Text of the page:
From the moment I became visibly pregnant with my second biological child, my then 2-and-a-half-year-old operationalized his vendetta. Luckily, this was primarily only directed at me, and emphatically me—I never had to get *that* call from his preK program, or from the parent of a friend. But what happened at home was unchecked anger, and all its attendant behaviors. He yelled in my face. He threw blocks at me. He hit and kicked and raged at the slightest reprimand, or whenever something didn’t go his way. My sister, a developmental therapist, called it an impressively hair-trigger sensitivity.
We made lists and hung them in visible places: things you can and can’t do with big feelings. Those lists anchored me. We made as much space as we could for his feelings, short of renting another apartment. We hoped it would pass as the baby became less helpless (if that’s even what babies are) and more fun for him. We hoped it would pass if he got more special time, more structure, more bedtimes. We hoped it would pass if we worked on ourselves. The hoping kept happening but the passing didn’t.
We went off our parenting grid and deferred to experts (my husband doesn’t believe in sibling displacement; I didn’t believe what was happening). Eventually, walking the baby in circles, I mourned, I grieved my first child and the closeness gone haywire, and I grieved his fury.
As the baby grew older, I watched her eyes take notes.
I’ve never been an especially observant Jew, but I understood then why people would try to propitiate a wrathful god. Why you would explain unrelenting hardship by deciding God was trying to teach you something you were a little too dense, or not quite evolved enough, to get.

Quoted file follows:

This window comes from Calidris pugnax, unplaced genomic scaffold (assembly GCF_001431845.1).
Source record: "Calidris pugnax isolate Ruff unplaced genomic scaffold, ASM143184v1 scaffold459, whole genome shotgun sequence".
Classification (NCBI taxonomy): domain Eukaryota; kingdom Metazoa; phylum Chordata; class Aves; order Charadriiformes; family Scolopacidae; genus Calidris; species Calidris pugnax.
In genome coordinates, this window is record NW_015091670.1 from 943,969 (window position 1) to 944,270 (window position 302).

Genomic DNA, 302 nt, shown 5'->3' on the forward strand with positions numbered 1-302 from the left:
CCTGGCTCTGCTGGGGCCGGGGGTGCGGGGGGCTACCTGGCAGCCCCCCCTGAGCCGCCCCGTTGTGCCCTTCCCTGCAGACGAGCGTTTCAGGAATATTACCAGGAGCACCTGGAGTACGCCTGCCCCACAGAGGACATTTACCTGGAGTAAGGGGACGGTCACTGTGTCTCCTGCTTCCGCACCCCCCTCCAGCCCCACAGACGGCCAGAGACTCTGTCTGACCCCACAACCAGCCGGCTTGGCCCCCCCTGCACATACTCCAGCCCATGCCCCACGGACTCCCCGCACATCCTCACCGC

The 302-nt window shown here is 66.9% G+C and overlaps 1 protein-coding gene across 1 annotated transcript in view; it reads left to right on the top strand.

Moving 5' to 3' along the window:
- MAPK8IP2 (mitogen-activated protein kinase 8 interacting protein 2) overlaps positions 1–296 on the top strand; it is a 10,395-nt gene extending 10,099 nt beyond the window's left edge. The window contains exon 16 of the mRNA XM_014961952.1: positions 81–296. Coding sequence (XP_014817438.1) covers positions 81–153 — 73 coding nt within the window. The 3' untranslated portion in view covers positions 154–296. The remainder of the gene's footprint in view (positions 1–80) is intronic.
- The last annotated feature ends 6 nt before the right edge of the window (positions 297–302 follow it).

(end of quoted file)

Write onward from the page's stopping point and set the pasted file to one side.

My son was also perceptive, sensitive, funny, attuned, literary, witty, in love with life, adamantly his own person. It didn’t make sense. Shouldn’t he realize that he was hurting me? But every time we thought we were out of the woods, the woods came for us, my heart chained to my ankles. I’ve never been an especially observant Jew, but I understood then why people would try to propitiate a wrathful god. Why you would explain unrelenting hardship by deciding God was trying to teach you something you were a little too dense, or not quite evolved enough, to get. Who needed to forgive whom? Who should be sorry?
It was a terrible feeling to be afraid of my child’s mercurial moods, waiting it out behind a closed door, trying to conjure his pure heart in my shaken, infuriated one. I initially kept this private within my family. I didn’t want to face judgment, of myself or him, from other people or from something more ultimate.
Now, fully 5, my son has developed the ability to take his fits to another space and work them out, to allow us to step in. We have found more language of reconciliation, and I know what to say and not to say when he is upset, and how to comfort myself while he spins out. He is doing better and we are doing better. But I know what it is to be ankle-hearted.
Recently, for my 41st birthday, in a sour patch of the pandemic, I didn’t expect much. I was happy not to be sick or dead, to walk with a friend in the Brooklyn sunshine, enjoy physical closeness with my family. But I got something much bigger.
My son was eager to give me his birthday card. He handed me a crumpled piece of green construction paper. “Rainbows?” I asked, then remembered how to approach a child’s artwork. “Can you tell me what’s happening in this picture?”
“You should read it,” he said, climbing into my lap and looking at me expectantly.
He has pretty clear handwriting for a 5-year-old. “Happy Birthday Mommy,” he read with me. “I am sorry… for all the mean things… I have done.”
Then he clarified, “You know, like having fits and kicking and hitting and not being nice and kind and yelling ‘stop’ at you.”